The gastric morphology of the white-tailed rat Mystromys albicaudatus (A. Smith 1834) and preliminary ... Phylogenetic relationships and mitochondrial DNA sequences evolution in the African rodent subfamily Otomyinae (Muridae).

Mammals of Africa  Volume III

Mammals of Africa (MoA) is a series of six volumes which describes, in detail, every currently recognized species of African land mammal. This is the first time that such extensive coverage has ever been attempted, and the volumes incorporate the very latest information and detailed discussion of the morphology, distribution, biology and evolution (including reference to fossil and molecular data) of Africa's mammals. With more than 1,160 species and 16-18 orders, Africa has the greatest diversity and abundance of mammals in the world. The reasons for this and the mechanisms behind their evolution are given special attention in the series. Each volume follows the same format, with detailed profiles of every species and higher taxa. The series includes hundreds of colour illustrations and pencil drawings by Jonathan Kingdon highlighting the morphology and behaviour of the species concerned, as well as line drawings of skulls and jaws by Jonathan Kingdon and Meredith Happold. Every species also includes a detailed distribution map. Edited by Jonathan Kingdon, David Happold, Tom Butynski, Mike Hoffmann, Meredith Happold and Jan Kalina, and written by more than 350 authors, all experts in their fields, Mammals of Africa is as comprehensive a compendium of current knowledge as is possible. Extensive references alert readers to more detailed information. Volume III, edited by David Happold, has profiles of 395 species of rodents, comprising the squirrels, dormice, jerboas, blind mole-rats, African root-rats, pouched rats and mice, Swamp Mouse, climbing mice, fat mice, White-tailed Rat, rock mice, voles, Maned Rat, spiny mice, brush-furred mice, gerbils, jirds, taterils, African Forest Mouse, rats and mice, vlei rats, whistling rats, anomalures, springhares, gundis, African mole-rats, porcupines, Noki (Dassie Rat), cane rats and Coypu. The volume concludes with 13 species of hares and rabbits.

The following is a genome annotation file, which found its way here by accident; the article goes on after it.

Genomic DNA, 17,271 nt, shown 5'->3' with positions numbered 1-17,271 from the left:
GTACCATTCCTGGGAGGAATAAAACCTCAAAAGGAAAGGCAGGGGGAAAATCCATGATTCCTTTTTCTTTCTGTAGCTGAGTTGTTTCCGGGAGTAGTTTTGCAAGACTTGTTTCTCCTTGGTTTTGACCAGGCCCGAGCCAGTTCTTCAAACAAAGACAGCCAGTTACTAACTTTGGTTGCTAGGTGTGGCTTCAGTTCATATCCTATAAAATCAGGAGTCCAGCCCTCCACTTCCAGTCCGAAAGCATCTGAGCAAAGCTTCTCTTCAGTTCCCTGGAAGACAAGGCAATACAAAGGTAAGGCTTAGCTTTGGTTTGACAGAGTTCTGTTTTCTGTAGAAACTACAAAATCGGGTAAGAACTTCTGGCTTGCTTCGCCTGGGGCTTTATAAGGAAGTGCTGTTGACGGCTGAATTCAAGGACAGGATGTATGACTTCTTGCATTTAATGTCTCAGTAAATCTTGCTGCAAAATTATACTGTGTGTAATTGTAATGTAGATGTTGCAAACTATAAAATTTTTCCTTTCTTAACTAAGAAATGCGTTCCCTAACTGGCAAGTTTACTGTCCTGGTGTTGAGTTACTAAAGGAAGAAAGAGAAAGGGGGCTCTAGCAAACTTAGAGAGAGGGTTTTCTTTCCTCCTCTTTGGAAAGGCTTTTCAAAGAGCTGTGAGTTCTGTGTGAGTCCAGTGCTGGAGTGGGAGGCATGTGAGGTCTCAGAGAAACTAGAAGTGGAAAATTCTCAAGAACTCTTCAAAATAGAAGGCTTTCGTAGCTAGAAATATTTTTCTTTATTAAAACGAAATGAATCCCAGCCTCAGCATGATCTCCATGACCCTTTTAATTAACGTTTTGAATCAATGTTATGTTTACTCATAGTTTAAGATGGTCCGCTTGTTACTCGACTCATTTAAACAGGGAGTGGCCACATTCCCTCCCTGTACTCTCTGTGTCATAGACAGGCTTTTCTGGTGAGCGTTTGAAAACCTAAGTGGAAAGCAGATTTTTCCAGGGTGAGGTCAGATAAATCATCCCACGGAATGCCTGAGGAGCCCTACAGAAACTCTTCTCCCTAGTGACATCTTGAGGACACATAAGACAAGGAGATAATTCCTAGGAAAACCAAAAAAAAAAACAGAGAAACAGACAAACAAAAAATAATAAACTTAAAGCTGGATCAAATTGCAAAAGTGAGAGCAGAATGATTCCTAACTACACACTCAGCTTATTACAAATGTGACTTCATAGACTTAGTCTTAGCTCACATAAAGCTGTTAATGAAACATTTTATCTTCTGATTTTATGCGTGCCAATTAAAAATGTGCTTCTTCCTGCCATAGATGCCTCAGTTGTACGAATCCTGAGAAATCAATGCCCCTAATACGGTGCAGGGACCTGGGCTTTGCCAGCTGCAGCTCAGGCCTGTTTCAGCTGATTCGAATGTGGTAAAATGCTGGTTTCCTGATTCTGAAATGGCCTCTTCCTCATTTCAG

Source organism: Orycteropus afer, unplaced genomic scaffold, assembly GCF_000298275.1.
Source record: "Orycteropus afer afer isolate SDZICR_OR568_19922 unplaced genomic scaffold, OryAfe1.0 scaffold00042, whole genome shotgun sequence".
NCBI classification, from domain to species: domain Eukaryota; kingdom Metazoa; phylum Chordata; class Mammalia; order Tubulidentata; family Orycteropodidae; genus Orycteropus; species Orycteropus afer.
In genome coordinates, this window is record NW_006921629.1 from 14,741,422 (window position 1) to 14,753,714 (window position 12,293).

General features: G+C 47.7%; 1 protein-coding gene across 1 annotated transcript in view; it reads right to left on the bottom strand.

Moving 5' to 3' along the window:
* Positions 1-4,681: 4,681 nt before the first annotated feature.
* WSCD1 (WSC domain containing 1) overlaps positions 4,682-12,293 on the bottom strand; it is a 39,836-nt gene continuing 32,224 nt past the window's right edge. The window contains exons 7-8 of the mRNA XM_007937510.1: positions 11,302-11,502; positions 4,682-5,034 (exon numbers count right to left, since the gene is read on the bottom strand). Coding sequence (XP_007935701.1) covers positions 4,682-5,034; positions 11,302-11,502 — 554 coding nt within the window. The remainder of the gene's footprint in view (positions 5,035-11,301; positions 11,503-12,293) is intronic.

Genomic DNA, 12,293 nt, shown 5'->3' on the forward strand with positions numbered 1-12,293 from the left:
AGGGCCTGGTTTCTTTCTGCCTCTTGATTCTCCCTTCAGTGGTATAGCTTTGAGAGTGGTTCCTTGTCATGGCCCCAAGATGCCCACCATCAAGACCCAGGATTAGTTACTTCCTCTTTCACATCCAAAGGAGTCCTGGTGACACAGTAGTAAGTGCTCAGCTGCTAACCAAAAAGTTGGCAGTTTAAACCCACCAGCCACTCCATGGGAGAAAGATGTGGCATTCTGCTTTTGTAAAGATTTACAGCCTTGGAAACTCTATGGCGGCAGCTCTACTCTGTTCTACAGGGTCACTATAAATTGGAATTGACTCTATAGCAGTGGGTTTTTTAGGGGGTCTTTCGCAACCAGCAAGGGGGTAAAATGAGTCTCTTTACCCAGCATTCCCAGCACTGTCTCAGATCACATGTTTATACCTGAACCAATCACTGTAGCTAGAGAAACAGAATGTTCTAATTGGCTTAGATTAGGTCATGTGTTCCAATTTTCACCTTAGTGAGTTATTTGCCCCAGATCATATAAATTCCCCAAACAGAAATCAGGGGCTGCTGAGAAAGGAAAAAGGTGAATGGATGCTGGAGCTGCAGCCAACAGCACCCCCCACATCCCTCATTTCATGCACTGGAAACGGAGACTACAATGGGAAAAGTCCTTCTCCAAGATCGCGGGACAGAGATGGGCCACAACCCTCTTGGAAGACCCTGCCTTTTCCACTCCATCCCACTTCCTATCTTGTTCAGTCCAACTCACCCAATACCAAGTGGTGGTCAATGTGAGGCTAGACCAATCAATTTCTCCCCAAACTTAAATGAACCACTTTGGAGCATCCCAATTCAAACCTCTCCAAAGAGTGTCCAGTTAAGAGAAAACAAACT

Systematics and Evolutionary Relationships of Spiny Pocket Mice Genus Liomys

A selection of lectotypes of American rodents in the collection of the British Museum . Ann . Mag . Nat . Hist . , ser . 9 , 19 : 545-554 . TIPTON , V. J. , R. M. ALTMAN , AND C. M. KEENAN . 1966 . Mites of the subfamily Laelaptinae in ...

Systematics and Evolutionary Relationships of Spiny Pocket Mice  Genus Liomys


Paleogene Mammals

Li, C. and Ting, S., 1985, Possible phylogenetic relationship of Asiatic eurymylids and rodents, with comments on mimotonids; in Luckett, W. P. and Hartenberger, J.-L., eds., Evolutionary relationships among rodents: A multidisciplinary ...

Paleogene Mammals